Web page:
I don’t know what prevented me from seeing The Terminator earlier. I suppose, like all the films on my ever-growing watchlist, it was a combination of a lack of availability and a lack of time. I’m not usually one to buy DVDs of films I haven’t seen unless they are sale (and indeed that is how I actually bought and saw Terminator 2 BEFORE the first film).
Thanks to the Bell Lightbox summer retrospective series Schwarzenegger/Stallone: The Rise of Beefcake Cinema, I not only finally got a chance to see The Terminator, but I saw it on 35mm on the big screen. That itself was worth the price of admission (on a side note, this series will also provide the source for my August blindspot, as well as my “Revisiting 1982” posts for June and July).
Let’s move on to the movie shall we? The Terminator was arguably the breakout role for Arnold Schwarzenegger. At the time, he was already known for his two Conan the Barbarian films, but this is more likely the film that made Schwarzenegger into one of the biggest action stars of the 1980s and 1990s.
When you really think about it, it is a really odd breakout film. How many movie stars do you know of who became famous (and received top billing) in a film where he is playing the film’s villain? The closest comparison that I can think of is Jack Nicholson, who apparently had a clause in his contract to receive top-billing in Tim Burton’s Batman for his role as The Joker, though in this case it is probably because Nicholson was ALREADY a star.
So, here you have a film, where the top-billed star is not only playing the villain, but only says 16 lines in the entire film, and he becomes one of the biggest action stars in the world. I suppose this can be attributed to the other aspects of Schwarzenegger’s performance, in which he is quite convincing as an emotionless killer cyborg. Of course, even though he is playing a villain, there is still a certain crowd-pleasing aspect to his performance, especially when he says the oft-quotable line “I’ll Be Back.”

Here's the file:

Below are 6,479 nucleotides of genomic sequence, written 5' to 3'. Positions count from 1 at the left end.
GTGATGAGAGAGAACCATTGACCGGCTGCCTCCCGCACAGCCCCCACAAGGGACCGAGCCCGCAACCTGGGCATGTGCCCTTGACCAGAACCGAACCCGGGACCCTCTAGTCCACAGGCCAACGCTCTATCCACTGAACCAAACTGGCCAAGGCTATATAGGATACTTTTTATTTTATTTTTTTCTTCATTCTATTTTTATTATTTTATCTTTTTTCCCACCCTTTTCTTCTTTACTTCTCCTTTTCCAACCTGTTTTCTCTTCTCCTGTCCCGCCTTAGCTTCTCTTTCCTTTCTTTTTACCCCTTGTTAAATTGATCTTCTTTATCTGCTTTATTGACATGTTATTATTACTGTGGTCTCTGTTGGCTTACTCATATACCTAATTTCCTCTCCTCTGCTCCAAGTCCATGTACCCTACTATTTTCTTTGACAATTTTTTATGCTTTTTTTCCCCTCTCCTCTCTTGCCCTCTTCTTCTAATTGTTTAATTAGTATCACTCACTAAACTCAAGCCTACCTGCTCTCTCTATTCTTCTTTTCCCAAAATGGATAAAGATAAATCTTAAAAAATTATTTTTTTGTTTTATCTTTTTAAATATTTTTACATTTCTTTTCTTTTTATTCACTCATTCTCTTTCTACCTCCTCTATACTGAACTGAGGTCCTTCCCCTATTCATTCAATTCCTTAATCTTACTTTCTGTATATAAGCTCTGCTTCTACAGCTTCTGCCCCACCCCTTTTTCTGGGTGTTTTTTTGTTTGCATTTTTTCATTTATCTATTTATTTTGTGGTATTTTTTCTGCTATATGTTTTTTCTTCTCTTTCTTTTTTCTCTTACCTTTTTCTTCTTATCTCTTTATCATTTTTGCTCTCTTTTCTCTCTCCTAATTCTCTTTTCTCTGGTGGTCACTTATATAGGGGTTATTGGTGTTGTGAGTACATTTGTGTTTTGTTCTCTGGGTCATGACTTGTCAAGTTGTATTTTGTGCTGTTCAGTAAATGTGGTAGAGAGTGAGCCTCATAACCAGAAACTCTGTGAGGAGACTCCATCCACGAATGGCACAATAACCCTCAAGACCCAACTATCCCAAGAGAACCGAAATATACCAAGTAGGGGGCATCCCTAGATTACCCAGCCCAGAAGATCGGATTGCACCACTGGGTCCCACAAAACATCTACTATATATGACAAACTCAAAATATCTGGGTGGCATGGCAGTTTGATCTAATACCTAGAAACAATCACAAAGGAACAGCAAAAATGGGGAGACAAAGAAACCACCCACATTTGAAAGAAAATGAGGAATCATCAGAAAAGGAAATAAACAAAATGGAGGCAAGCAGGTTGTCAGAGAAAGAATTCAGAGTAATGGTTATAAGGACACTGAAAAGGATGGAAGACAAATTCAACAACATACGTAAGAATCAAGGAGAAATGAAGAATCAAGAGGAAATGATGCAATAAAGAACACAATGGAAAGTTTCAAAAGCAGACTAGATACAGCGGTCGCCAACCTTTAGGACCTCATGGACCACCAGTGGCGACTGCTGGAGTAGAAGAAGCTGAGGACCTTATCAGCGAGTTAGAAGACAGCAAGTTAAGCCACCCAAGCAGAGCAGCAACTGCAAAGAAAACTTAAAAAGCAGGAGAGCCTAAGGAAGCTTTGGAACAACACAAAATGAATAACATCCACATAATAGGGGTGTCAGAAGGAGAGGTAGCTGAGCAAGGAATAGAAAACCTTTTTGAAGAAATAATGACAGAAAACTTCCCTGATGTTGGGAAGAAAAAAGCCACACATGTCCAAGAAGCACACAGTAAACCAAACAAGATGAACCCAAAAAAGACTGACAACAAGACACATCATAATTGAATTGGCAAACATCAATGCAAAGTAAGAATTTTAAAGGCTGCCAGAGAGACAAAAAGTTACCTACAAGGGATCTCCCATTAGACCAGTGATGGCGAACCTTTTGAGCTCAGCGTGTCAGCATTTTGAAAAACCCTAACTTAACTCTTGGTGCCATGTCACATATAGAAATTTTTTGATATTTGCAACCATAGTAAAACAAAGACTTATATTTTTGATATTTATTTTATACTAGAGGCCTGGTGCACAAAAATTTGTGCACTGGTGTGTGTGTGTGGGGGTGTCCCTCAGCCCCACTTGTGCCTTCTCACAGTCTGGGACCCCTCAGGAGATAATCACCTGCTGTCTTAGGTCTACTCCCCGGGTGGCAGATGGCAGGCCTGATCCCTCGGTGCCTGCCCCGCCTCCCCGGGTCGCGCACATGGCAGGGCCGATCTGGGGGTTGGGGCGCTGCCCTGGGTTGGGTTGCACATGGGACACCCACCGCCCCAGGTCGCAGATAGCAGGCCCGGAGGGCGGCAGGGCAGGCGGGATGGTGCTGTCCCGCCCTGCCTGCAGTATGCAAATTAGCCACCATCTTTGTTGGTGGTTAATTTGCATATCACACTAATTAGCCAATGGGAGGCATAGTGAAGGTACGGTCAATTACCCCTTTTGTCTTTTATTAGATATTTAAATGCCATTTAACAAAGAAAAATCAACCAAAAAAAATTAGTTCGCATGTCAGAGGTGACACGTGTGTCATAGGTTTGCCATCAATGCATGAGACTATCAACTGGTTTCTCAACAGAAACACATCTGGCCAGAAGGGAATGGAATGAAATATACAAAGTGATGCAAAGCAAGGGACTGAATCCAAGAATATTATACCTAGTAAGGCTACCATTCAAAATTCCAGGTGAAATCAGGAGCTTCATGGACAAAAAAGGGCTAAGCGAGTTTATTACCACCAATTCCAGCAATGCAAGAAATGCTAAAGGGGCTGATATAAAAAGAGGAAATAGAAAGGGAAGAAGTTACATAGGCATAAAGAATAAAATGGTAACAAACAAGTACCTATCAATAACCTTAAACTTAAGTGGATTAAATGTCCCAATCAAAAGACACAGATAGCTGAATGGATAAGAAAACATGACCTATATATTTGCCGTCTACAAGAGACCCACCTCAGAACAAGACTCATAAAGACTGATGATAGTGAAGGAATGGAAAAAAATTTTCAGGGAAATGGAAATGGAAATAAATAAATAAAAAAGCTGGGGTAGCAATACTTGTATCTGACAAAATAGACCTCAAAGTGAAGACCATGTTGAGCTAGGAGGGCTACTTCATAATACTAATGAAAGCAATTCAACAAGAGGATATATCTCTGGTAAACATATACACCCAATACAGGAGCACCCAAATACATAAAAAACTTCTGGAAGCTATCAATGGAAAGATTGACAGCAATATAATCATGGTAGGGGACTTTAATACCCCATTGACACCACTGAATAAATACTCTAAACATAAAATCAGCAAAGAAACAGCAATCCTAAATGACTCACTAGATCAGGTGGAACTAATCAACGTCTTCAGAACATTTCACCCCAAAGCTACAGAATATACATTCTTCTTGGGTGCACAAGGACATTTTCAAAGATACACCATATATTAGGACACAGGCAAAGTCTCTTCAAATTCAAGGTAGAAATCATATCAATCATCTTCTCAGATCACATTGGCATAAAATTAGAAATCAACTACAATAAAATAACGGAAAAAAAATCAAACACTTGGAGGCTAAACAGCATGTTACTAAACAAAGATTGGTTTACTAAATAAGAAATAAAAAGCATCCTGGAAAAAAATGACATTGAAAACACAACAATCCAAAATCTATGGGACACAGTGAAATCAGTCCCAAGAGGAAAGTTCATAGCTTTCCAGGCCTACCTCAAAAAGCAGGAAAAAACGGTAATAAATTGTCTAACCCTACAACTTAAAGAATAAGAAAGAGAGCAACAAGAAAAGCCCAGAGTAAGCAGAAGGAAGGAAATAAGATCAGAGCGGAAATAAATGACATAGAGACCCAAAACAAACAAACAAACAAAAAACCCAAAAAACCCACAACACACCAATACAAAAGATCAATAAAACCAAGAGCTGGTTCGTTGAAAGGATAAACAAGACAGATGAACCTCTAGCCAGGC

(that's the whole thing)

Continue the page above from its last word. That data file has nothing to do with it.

With all the attention Schwarzenegger received for this film, you almost have to feel sorry for Michael Biehn, who plays the film’s protagonist Kyle Reese. Other than appearing in a couple of James Cameron’s other films (including a deleted scene in Terminator 2), Biehn has never really elevated above cult status. The other main protagonist, Linda Hamilton as Sarah Connor, fared a bit better, even she too is best known for her work in the Terminator films.
While, the Terminator series is generally recognized as a sci-fi/action series, I would have to argue that The Terminator is very much formatted like a horror film. True, there are a few car chases in the film and flash-forwards to the robot war, but much of the film is just The Terminator single-mindedly hunting down Sarah Connor and killing anyone in his way. The film’s pulsating score really adds to the horror and I’m sure the film would have been quite scary in its time.
For the most part, The Terminator holds up effects-wise, despite now being 28 years old. However, there are still some noticeably dated effects in the film (mostly those that involve stop-motion). The film’s climax has The Terminator in endoskeleton form chasing Reese and Connor through a factory. While the scene was probably terrifying in its time, nowadays you can see that it’s very obviously an optical effect and The Terminator moves in somewhat cheesy-looking manner.
In conclusion, I’d probably have to say that Terminator 2 is probably the better of James Cameron’s two Terminator films, but The Terminator was still a very enjoyable film. Now, I just have to wonder how long it will take me to move on to Terminator 3 and Terminator Salvation?
9 | REALLY LIKED IT